For some time, there has been a call to overhaul New York state’s juvenile justice system. The movement to "raise the age" may be getting a boost from a higher power.
The U.S. Justice Department has issued a "statement of interest" in a lawsuit seeking to end the solitary confinement of juveniles in an Onondaga County jail.
New York Civil Liberties Union staff attorney Phil Desgranges says the suit challenges the ongoing practice at the Onondaga County Justice Center in Syracuse of holding 16- and 17-year-olds in isolation. "We filed the lawsuit in September of 2016 after months of investigating solitary confinement at this jail based in Syracuse called the Onondaga County Justice Center."
In December, the NYCLU requested that the court issue an expedited order which, if granted, would require the jail to remove children from solitary confinement.
Desgranges notes that the DOJ statement of interest cites several court rulings that found solitary confinement of juveniles for short periods of time to be unconstitutional.
Some young people spent weeks or months in solitary following relatively small infractions, like cursing at a corrections officer. Albany resident Alicia Barraza's son Benjamin Van Zandt was arrested at age 17 and given 4 to 12 years of prison time, ending up at Fishkill Correctional Facility in Dutchess County. "He did about three and a half years of prison time, and several times they put him into solitary confinement. The last time he was in solitary confinement he took his own life." In October 2014, Van Zandt was found hanging in his cell.
Desgranges says juveniles are often placed in solitary cells next to adults who threaten them with assault, sexual harassment or other abuse, and the vast majority are being held simply because their families cannot afford bail. "Some of these juveniles are suffering severe mental harm as a result of their placement in isolation. They're developing mental illnesses, developing suicidal thoughts, one juvenile in particular cut his wrists after being in solitary for just one day. All these real strong evidences of harm, I think, for us, gave us such concern that we could not wait for this case to be resolved after a number of years, and so we moved for an expedited order, so we requested that the court order that this jail stop placing juveniles in solitary. That was the motion that we filed in December of 2016."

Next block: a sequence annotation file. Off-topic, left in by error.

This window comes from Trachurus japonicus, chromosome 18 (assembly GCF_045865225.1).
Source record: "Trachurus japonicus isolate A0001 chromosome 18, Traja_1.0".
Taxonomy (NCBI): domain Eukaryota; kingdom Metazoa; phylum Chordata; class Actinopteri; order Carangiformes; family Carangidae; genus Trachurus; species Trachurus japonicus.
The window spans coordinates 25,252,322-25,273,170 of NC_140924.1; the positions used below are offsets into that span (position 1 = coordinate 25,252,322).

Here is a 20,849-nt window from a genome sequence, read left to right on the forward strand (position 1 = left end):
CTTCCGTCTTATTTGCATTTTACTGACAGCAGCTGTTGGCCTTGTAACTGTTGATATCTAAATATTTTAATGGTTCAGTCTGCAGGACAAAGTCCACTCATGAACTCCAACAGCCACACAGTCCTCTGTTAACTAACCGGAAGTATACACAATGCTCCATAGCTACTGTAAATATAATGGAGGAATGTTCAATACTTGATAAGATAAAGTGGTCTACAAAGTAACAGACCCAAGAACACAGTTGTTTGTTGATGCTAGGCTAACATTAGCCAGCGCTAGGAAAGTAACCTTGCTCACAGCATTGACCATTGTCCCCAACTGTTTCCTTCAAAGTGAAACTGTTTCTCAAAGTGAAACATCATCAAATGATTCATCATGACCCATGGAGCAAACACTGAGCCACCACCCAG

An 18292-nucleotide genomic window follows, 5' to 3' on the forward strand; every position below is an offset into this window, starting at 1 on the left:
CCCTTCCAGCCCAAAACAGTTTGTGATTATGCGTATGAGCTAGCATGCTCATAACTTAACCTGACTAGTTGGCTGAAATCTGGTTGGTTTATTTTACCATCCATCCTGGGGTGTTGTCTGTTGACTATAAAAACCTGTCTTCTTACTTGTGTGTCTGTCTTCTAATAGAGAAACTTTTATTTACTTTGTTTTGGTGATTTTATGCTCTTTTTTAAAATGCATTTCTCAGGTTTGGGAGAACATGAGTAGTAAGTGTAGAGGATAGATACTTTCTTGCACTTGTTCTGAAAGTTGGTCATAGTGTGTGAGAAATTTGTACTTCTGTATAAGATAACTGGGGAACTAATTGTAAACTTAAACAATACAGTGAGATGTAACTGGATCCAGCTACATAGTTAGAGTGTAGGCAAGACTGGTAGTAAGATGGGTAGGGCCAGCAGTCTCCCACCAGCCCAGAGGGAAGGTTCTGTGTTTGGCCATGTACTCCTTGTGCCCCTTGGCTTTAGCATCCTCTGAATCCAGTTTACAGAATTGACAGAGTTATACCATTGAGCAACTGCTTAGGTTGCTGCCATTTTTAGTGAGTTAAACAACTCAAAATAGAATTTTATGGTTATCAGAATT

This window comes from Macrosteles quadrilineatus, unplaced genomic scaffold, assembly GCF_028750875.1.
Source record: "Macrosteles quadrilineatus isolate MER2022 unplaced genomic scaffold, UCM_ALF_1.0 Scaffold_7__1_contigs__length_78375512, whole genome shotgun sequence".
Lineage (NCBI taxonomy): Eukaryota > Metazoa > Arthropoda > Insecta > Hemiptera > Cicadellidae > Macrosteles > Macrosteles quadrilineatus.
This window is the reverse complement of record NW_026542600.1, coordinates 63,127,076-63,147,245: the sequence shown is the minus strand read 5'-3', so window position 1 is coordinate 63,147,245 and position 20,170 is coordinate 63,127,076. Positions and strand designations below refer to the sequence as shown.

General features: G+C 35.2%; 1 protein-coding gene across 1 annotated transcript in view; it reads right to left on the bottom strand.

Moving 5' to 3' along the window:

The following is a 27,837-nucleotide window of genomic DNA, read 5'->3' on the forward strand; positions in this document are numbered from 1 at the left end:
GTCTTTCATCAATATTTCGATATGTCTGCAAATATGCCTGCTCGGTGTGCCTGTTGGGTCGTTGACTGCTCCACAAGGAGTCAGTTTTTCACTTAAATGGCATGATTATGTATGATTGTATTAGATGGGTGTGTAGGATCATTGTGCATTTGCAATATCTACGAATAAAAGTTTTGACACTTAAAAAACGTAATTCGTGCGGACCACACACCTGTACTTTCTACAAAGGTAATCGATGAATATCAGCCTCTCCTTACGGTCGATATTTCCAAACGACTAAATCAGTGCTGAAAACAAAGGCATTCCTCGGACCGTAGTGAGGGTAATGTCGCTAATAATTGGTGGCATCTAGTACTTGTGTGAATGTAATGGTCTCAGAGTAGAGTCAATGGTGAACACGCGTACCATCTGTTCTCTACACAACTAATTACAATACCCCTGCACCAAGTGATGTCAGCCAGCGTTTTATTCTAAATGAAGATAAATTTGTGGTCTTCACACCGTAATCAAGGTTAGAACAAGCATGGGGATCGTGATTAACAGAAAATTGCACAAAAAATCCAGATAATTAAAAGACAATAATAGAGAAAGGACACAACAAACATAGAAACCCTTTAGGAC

Albany area activists have long campaigned for raising the age of criminal responsibility. Sean Collins is with Capital Area Against Mass Incarceration, which calls on local law enforcement officials and agencies to use discretion in dealing with juveniles. "Use greater discretion to provide more leniency and more compassion in the system, and do what they can now, even though there isn't a law on the books to divert 16- and 17-year-olds away from prisons."
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Desgranges says the mere fact that the federal government has weighed in on the Onondaga situation underscores the need to end solitary confinement for juveniles, something the federal government and New York state already have done. He expects a ruling in a month or so. The NYCLU would like to see the case resolved "as soon as possible."
A spokesperson for County Executive Joanie Mahoney tells Syracuse-area media she finds the issue very troubling and is working toward a better solution. Her office did not respond to multiple requests for comment by WAMC.